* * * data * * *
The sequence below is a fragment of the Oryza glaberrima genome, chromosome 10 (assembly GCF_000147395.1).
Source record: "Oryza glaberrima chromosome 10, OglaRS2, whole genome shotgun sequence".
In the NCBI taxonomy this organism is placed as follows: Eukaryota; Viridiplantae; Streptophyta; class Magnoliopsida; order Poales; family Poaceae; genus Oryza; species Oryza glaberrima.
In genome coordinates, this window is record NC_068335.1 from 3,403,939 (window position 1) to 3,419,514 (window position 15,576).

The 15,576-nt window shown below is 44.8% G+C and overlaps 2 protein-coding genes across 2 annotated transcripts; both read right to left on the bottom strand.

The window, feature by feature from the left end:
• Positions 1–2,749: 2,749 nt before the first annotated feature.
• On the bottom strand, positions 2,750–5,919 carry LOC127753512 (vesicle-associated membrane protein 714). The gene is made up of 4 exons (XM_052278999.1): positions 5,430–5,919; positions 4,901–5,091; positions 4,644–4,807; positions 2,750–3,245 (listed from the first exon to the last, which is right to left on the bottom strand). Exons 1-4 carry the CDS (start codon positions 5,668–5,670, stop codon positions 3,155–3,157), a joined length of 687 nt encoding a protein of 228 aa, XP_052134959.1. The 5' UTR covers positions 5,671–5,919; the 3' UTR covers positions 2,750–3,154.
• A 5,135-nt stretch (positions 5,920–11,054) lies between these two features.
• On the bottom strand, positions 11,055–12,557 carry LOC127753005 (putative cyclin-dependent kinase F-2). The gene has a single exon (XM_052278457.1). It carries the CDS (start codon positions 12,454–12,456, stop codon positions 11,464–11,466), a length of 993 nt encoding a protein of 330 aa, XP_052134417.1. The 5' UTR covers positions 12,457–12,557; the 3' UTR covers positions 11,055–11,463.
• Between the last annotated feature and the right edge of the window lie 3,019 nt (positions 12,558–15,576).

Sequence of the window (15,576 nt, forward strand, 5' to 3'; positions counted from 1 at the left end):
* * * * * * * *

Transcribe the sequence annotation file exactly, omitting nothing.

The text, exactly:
The sequence below is a fragment of the Oryza glaberrima genome, chromosome 10 (assembly GCF_000147395.1).
Source record: "Oryza glaberrima chromosome 10, OglaRS2, whole genome shotgun sequence".
In the NCBI taxonomy this organism is placed as follows: Eukaryota; Viridiplantae; Streptophyta; class Magnoliopsida; order Poales; family Poaceae; genus Oryza; species Oryza glaberrima.
In genome coordinates, this window is record NC_068335.1 from 3,403,939 (window position 1) to 3,419,514 (window position 15,576).

The 15,576-nt window shown below is 44.8% G+C and overlaps 2 protein-coding genes across 2 annotated transcripts; both read right to left on the bottom strand.

The window, feature by feature from the left end:
• Positions 1–2,749: 2,749 nt before the first annotated feature.
• On the bottom strand, positions 2,750–5,919 carry LOC127753512 (vesicle-associated membrane protein 714). The gene is made up of 4 exons (XM_052278999.1): positions 5,430–5,919; positions 4,901–5,091; positions 4,644–4,807; positions 2,750–3,245 (listed from the first exon to the last, which is right to left on the bottom strand). Exons 1-4 carry the CDS (start codon positions 5,668–5,670, stop codon positions 3,155–3,157), a joined length of 687 nt encoding a protein of 228 aa, XP_052134959.1. The 5' UTR covers positions 5,671–5,919; the 3' UTR covers positions 2,750–3,154.
• A 5,135-nt stretch (positions 5,920–11,054) lies between these two features.
• On the bottom strand, positions 11,055–12,557 carry LOC127753005 (putative cyclin-dependent kinase F-2). The gene has a single exon (XM_052278457.1). It carries the CDS (start codon positions 12,454–12,456, stop codon positions 11,464–11,466), a length of 993 nt encoding a protein of 330 aa, XP_052134417.1. The 5' UTR covers positions 12,457–12,557; the 3' UTR covers positions 11,055–11,463.
• Between the last annotated feature and the right edge of the window lie 3,019 nt (positions 12,558–15,576).

Sequence of the window (15,576 nt, forward strand, 5' to 3'; positions counted from 1 at the left end):